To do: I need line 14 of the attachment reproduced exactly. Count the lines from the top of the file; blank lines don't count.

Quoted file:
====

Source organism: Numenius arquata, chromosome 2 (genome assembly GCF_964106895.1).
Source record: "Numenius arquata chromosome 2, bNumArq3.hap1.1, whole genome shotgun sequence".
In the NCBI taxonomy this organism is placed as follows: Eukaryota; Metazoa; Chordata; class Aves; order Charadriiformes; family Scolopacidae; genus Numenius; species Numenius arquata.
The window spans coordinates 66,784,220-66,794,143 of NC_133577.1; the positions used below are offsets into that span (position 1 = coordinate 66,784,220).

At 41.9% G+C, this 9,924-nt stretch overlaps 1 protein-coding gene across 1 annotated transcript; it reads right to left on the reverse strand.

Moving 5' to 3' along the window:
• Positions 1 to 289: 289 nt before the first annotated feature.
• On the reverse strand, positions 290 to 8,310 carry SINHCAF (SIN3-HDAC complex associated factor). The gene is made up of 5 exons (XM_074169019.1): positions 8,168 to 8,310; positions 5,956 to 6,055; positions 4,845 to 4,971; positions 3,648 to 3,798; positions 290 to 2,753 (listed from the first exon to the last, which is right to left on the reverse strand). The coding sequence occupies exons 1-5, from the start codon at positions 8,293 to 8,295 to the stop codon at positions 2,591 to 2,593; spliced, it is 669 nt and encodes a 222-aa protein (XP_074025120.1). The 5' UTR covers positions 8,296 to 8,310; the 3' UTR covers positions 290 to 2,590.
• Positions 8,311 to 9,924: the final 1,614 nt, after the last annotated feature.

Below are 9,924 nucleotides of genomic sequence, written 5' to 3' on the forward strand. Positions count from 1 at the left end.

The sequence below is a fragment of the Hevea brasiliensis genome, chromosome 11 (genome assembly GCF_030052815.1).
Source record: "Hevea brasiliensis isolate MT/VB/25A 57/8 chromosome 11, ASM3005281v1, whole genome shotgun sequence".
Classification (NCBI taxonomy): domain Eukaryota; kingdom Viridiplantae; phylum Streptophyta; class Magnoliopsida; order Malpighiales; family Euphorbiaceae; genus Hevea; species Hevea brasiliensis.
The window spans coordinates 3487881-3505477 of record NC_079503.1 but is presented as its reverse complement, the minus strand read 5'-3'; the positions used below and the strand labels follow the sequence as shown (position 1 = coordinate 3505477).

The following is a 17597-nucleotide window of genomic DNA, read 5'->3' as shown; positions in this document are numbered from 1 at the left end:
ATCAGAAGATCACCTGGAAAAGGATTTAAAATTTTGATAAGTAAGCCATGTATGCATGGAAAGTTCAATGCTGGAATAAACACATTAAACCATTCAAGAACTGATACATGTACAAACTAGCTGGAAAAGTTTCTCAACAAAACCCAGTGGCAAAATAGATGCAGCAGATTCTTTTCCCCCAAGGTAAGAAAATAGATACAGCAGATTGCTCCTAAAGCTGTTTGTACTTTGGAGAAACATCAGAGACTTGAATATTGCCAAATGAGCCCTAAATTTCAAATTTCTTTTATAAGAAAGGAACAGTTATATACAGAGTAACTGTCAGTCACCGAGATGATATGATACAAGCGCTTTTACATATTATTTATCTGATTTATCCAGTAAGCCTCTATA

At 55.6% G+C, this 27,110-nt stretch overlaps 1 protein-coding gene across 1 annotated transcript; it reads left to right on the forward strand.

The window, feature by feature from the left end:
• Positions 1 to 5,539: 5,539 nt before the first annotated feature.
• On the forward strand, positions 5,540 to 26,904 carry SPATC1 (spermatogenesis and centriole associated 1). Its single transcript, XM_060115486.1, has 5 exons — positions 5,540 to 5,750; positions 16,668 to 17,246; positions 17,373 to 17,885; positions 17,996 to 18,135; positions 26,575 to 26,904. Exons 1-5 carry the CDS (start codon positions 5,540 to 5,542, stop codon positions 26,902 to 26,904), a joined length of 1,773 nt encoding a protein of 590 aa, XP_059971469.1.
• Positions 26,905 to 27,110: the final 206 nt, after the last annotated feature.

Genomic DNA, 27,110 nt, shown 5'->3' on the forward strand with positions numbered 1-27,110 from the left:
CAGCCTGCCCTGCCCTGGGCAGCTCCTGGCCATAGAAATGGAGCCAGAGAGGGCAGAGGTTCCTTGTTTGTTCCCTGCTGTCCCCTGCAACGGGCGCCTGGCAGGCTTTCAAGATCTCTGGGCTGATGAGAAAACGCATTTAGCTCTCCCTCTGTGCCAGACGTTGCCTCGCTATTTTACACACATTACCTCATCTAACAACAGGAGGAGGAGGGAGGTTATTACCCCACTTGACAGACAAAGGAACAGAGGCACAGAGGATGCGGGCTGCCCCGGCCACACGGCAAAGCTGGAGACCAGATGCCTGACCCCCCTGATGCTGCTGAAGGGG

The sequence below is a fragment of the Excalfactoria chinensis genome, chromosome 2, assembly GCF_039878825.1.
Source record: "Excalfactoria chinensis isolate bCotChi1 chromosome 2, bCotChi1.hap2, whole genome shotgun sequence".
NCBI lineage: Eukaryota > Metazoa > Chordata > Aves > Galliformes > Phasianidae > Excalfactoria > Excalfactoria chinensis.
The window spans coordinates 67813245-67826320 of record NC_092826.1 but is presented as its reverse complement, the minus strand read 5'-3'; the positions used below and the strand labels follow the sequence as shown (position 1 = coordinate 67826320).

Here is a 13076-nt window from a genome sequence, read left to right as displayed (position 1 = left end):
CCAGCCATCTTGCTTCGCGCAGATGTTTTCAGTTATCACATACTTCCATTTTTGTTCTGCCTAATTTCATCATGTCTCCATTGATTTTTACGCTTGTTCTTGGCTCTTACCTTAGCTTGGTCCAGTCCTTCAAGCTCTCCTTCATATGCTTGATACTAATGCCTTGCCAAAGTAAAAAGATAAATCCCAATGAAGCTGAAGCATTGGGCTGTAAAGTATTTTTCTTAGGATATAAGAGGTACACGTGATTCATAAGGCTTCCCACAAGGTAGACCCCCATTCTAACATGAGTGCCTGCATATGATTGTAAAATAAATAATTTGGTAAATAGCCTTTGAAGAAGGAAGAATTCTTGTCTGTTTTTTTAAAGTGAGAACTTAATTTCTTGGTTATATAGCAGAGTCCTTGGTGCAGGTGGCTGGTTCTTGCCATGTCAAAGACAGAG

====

The window spans coordinates 3487881-3505477 of record NC_079503.1 but is presented as its reverse complement, the minus strand read 5'-3'; the positions used below and the strand labels follow the sequence as shown (position 1 = coordinate 3505477).